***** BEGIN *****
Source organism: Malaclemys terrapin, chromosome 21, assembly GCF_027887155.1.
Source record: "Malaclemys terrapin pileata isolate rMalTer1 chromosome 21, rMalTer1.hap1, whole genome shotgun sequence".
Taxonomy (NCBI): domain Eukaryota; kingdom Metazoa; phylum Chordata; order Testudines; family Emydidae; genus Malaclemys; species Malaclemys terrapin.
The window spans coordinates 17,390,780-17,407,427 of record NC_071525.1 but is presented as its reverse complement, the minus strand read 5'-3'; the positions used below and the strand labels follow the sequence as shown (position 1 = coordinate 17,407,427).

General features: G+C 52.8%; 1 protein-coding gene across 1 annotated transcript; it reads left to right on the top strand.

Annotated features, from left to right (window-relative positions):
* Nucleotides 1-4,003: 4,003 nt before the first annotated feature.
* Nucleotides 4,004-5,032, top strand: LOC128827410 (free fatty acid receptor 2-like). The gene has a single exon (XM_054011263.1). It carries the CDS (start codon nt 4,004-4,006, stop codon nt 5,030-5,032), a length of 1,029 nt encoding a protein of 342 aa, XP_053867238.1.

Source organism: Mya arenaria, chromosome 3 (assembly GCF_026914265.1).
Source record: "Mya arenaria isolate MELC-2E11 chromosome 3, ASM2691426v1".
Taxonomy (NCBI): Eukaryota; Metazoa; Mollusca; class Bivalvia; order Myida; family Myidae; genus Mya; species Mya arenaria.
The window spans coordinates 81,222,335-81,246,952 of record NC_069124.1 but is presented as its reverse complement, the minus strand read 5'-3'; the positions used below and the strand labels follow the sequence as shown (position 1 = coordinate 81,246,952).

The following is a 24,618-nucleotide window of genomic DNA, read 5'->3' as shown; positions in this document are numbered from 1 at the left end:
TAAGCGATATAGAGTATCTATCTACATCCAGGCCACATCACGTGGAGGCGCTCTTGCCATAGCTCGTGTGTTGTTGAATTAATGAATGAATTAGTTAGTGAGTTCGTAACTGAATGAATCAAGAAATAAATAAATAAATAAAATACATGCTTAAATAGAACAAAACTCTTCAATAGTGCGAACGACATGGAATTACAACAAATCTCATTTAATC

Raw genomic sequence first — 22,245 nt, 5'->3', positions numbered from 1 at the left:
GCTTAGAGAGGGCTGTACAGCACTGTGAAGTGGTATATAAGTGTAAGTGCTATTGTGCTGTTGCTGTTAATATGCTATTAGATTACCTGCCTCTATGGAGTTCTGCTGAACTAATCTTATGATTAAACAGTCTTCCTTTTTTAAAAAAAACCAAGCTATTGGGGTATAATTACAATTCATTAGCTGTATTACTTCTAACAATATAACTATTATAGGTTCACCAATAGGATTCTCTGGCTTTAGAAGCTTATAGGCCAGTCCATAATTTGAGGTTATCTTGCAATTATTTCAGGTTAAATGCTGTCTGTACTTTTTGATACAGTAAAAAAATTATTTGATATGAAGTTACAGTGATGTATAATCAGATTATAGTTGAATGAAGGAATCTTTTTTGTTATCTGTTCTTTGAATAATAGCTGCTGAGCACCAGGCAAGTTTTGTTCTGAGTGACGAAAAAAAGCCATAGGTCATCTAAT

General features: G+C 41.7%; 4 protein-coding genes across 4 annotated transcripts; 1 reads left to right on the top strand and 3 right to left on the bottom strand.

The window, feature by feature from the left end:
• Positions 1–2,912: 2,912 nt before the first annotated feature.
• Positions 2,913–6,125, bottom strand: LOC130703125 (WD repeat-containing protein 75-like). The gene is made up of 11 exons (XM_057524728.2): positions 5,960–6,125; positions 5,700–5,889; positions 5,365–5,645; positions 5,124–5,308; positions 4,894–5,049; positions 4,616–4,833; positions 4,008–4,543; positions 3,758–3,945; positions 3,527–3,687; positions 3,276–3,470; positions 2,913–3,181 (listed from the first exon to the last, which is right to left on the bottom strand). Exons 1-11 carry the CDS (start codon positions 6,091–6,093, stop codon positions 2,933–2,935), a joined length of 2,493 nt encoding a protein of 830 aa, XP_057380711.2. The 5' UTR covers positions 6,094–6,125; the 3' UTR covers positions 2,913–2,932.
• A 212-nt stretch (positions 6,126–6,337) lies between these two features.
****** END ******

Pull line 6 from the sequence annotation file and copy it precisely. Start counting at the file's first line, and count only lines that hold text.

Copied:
Annotated features, from left to right (window-relative positions):